Oculus acquires image recognition startup Surreal Vision

The company's technology could help Oculus apps better mimic reality

PCWorld senior writer Brad Chacos using the original Oculus Rift developer kit.

PCWorld senior writer Brad Chacos using the original Oculus Rift developer kit.

Virtual reality headset maker Oculus VR has acquired Surreal Vision, a company developing image recognition technology that can recreate scenes from real life inside simulated 3D environments.

The technology could help Oculus to create more varied and realistic virtual environments as the Facebook-owned company prepares to launch its flagship consumer device, the Oculus Rift, early next year.

The technology will enable new forms of presence and telepresence, and let people feel like they're traveling the globe and interacting with real-world objects, Oculus said in its announcement on Tuesday.

Images displayed in the Oculus Rift are already very detailed, but a challenging area for VR developers is creating an environment that responds to the wearer's actions in a tactile way instead of just mimicking a 3D movie experience.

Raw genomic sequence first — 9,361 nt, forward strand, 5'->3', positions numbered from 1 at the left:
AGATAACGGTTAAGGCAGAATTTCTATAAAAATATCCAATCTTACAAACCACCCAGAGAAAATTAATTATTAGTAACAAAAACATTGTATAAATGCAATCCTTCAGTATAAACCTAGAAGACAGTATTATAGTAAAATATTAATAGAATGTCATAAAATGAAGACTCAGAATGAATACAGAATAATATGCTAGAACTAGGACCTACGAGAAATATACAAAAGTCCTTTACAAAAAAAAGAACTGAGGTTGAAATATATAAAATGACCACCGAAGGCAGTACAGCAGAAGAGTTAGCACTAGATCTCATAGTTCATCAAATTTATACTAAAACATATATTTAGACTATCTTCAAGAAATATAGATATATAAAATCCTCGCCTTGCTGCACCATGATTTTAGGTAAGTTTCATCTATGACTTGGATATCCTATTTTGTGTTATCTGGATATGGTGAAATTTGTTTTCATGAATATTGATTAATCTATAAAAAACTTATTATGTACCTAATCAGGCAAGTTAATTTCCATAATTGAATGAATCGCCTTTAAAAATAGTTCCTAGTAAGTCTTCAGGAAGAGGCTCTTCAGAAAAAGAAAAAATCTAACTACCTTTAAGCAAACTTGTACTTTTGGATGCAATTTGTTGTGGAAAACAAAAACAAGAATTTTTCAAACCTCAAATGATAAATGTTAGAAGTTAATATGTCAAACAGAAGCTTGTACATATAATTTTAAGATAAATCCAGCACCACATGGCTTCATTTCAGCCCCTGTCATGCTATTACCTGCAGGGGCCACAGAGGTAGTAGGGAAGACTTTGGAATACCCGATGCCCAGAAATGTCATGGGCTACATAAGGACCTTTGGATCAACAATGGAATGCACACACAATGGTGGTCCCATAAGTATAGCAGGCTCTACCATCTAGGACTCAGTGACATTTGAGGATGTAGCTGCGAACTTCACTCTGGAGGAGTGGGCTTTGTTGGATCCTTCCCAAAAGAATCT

The Surreal Vision acquisition could help tackle that issue. The company's scene reconstruction algorithms help build an accurate model of real-world environments, including people and their interactions with each other.

The company's three founders will join Oculus' research division in Redmond, Washington, Oculus said. Financial terms of the deal were not disclosed.

The acquisition is one of several for Oculus, which previously bought games coding engine RakNet, designer Carbon Design, and motion tracking company Nimble VR.

Facebook is due to hold an event in San Francisco on June 11 that should provide the latest details on Rift and its capabilities.

Zach Miners covers social networking, search and general technology news for IDG News Service. Follow Zach on Twitter at @zachminers. Zach's e-mail address is zach_miners@idg.com

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Tags Internet-based applications and servicesconsumer electronicsInternet of ThingsOculussocial mediaSurreal Visioninternet

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Zach Miners

IDG News Service
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